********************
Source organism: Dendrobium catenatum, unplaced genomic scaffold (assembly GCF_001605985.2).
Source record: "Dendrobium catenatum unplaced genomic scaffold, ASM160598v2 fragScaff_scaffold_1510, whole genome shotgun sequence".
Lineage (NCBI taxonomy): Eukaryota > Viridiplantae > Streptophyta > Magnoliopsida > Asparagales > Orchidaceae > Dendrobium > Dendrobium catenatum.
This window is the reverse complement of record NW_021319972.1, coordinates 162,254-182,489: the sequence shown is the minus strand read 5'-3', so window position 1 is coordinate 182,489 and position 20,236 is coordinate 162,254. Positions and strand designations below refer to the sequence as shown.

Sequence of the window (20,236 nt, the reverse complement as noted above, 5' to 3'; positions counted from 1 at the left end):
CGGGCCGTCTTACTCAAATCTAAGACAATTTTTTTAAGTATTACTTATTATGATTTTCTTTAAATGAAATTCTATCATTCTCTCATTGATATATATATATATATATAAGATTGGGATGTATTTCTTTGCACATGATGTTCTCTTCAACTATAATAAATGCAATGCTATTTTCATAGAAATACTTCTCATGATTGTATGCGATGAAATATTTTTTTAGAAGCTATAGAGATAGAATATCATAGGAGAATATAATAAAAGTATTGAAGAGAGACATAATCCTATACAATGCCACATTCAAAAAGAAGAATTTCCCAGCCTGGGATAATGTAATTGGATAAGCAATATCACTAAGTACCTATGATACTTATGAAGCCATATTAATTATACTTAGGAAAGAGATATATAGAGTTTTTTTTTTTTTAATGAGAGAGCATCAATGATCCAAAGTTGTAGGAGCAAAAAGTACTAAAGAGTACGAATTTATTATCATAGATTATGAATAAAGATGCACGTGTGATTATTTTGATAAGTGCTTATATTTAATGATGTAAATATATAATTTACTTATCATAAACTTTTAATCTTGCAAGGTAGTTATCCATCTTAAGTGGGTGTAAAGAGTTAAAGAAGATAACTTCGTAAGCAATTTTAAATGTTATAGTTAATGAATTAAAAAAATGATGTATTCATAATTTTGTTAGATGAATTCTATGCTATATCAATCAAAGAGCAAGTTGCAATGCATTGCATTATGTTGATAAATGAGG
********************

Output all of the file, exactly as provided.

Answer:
Source organism: Dendrobium catenatum, unplaced genomic scaffold (assembly GCF_001605985.2).
Source record: "Dendrobium catenatum unplaced genomic scaffold, ASM160598v2 fragScaff_scaffold_1510, whole genome shotgun sequence".
Lineage (NCBI taxonomy): Eukaryota > Viridiplantae > Streptophyta > Magnoliopsida > Asparagales > Orchidaceae > Dendrobium > Dendrobium catenatum.
This window is the reverse complement of record NW_021319972.1, coordinates 162,254-182,489: the sequence shown is the minus strand read 5'-3', so window position 1 is coordinate 182,489 and position 20,236 is coordinate 162,254. Positions and strand designations below refer to the sequence as shown.

Sequence of the window (20,236 nt, the reverse complement as noted above, 5' to 3'; positions counted from 1 at the left end):
CGGGCCGTCTTACTCAAATCTAAGACAATTTTTTTAAGTATTACTTATTATGATTTTCTTTAAATGAAATTCTATCATTCTCTCATTGATATATATATATATATATAAGATTGGGATGTATTTCTTTGCACATGATGTTCTCTTCAACTATAATAAATGCAATGCTATTTTCATAGAAATACTTCTCATGATTGTATGCGATGAAATATTTTTTTAGAAGCTATAGAGATAGAATATCATAGGAGAATATAATAAAAGTATTGAAGAGAGACATAATCCTATACAATGCCACATTCAAAAAGAAGAATTTCCCAGCCTGGGATAATGTAATTGGATAAGCAATATCACTAAGTACCTATGATACTTATGAAGCCATATTAATTATACTTAGGAAAGAGATATATAGAGTTTTTTTTTTTTTAATGAGAGAGCATCAATGATCCAAAGTTGTAGGAGCAAAAAGTACTAAAGAGTACGAATTTATTATCATAGATTATGAATAAAGATGCACGTGTGATTATTTTGATAAGTGCTTATATTTAATGATGTAAATATATAATTTACTTATCATAAACTTTTAATCTTGCAAGGTAGTTATCCATCTTAAGTGGGTGTAAAGAGTTAAAGAAGATAACTTCGTAAGCAATTTTAAATGTTATAGTTAATGAATTAAAAAAATGATGTATTCATAATTTTGTTAGATGAATTCTATGCTATATCAATCAAAGAGCAAGTTGCAATGCATTGCATTATGTTGATAAATGAGG